Playing housewife is one of those crumbling colonial relics, and Catherine becomes convinced that she and Franny are not alone in their new home, as George goes off to teach art history at a liberal arts college during the day. They’re not, although the stone-faced, translucent woman occasionally spotted in the corner of a room isn’t the most immediate threat to Catherine’s safety. That would be George, whose sociopathy is first noted by the cynical student (Natalia Dyer) with whom he’s having an affair; it soon becomes obvious to his plainspoken colleague (Rhea Seehorn) and spiritualist boss (F. Murray Abraham), too. That’s when the murder comes creeping in. All these incidents are endowed with a familiar tension, but Berman and Pulcini seem afraid of turning the screws too tight. While certain sequences condition you to hold your breath, the film’s genre-blurring source material compels its directors to resist a more pervasive sense of malevolent dread. The lights flicker, a handyman neighbor (Alex Neustaedter) is introduced with a hint of menace, and Catherine keeps finding creepy relics around the house, but there’s little threat of immediate danger from whatever happens to be going bump in the night.
Gaslighting is a key theme in Things Heard & Seen — one of the signs that a spirit is near is literally the smell of gasoline — and Seyfried’s Catherine is an archetypical victim: fearful, isolated, and weakened by an eating disorder that’s dramatized throughout the film. And it doesn’t take long before Catherine is overwhelmed, opening a portal that ties her soul to the generations of abused women who have lived in her house. But the emphasis on her puzzling out the house’s past grows tedious as it becomes clear that she has more to fear from her husband, and while Seyfried is committed, an actor of her talent is wasted on a character that spends most of the movie just connecting the dots. In fact, it’s hard not wish that Berman and Pulcini had leaned harder into how Catherine awakens as she loses faith in her husband. As such husband, Norton does a decent job of tracking George’s turns from chauvinism to sociopathy, but Things Heard & Seen is so eager for the character to become an emblem of mediocrity in crisis that it isolates him into being completely separate from what’s going on with Catherine (even if those threads couldn’t be more intertwined). “He’s just afraid,” someone diagnoses George. “Men at his stage of life always are.” And that fear — half-sketched but all too easy to track — eventually becomes a problem of several of the people unlucky enough to get in its way. But while the movie keeps returning to the idea of death as a bridge between the physical and spiritual worlds, it never finds a way to connect the two sides of the story it’s telling, which ultimately defangs them both. As the final stretch of Things Heard & Seen evokes everything from A Place in the Sun to even The House that Jack Built as it scrambles to close the gap that forms an irreconcilable distance between Catherine and George, Berman and Pulcini’s movie feels as if it’s more haunted by an unrealized identity than anything else. Burdened by blunt literalizing, Things Heard & Seen ultimately falls into being less than the sum of its superfluous parts, lacking the connective tissue and being vicarious and schlockier than intention.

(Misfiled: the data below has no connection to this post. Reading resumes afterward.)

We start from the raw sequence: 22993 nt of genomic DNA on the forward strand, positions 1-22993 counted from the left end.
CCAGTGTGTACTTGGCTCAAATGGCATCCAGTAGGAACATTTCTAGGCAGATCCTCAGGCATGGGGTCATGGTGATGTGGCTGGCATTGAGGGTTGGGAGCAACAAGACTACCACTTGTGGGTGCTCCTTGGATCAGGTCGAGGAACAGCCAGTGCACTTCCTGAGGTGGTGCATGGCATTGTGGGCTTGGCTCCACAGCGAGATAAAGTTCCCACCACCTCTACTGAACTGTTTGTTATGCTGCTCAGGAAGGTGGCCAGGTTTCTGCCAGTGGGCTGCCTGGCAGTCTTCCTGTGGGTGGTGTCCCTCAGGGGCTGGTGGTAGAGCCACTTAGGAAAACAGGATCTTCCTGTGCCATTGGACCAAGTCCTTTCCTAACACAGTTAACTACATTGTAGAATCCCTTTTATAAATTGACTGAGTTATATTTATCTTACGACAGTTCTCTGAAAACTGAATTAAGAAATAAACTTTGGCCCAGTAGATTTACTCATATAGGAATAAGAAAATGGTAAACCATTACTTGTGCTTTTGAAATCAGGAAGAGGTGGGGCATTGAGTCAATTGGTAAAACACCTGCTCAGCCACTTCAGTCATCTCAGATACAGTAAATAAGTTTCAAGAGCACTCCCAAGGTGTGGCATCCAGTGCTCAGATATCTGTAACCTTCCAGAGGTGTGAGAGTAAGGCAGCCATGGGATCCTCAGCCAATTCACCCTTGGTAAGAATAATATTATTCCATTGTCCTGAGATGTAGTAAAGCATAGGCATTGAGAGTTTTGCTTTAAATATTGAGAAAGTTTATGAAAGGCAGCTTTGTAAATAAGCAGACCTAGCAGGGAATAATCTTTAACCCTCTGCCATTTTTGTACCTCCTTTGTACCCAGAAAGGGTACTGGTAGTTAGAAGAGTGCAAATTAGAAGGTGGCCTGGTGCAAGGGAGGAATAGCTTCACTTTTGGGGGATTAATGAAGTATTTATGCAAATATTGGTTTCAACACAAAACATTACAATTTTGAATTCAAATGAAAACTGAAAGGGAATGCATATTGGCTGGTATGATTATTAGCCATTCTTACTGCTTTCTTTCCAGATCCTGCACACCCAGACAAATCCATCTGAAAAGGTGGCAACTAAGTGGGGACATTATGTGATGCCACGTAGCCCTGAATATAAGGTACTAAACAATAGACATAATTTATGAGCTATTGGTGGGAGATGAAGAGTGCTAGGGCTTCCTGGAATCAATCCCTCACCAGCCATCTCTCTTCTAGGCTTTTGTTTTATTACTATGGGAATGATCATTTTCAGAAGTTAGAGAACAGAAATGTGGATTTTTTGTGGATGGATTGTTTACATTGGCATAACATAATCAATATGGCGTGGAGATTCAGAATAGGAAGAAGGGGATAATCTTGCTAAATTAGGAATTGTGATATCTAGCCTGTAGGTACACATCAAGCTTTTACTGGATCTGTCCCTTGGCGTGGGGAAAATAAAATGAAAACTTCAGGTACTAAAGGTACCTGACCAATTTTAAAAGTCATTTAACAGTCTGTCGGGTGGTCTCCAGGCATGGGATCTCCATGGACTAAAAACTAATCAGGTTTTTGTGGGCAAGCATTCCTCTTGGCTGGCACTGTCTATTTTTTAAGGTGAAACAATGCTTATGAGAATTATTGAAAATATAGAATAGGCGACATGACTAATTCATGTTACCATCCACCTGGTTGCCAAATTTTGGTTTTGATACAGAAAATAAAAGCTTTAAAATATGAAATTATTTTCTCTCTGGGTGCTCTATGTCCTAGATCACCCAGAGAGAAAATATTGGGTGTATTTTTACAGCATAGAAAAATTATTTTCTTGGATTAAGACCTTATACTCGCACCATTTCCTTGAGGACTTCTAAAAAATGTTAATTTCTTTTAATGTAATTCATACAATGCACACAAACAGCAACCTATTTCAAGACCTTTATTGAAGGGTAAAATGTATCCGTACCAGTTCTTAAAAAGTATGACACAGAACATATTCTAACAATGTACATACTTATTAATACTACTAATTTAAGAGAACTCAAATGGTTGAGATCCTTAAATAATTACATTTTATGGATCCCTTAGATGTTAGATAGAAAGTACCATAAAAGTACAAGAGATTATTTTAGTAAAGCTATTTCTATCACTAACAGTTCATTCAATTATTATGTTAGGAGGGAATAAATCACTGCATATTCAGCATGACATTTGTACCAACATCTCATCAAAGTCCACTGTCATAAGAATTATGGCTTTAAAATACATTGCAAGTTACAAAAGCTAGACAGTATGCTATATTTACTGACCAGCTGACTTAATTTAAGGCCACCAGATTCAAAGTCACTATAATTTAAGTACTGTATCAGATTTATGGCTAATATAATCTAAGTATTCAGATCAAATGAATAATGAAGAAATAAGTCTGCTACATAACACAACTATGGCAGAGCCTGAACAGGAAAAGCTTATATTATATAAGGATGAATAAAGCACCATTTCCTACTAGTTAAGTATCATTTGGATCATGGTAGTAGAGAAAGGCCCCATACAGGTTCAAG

Things Heard & Seen is available to stream on Netflix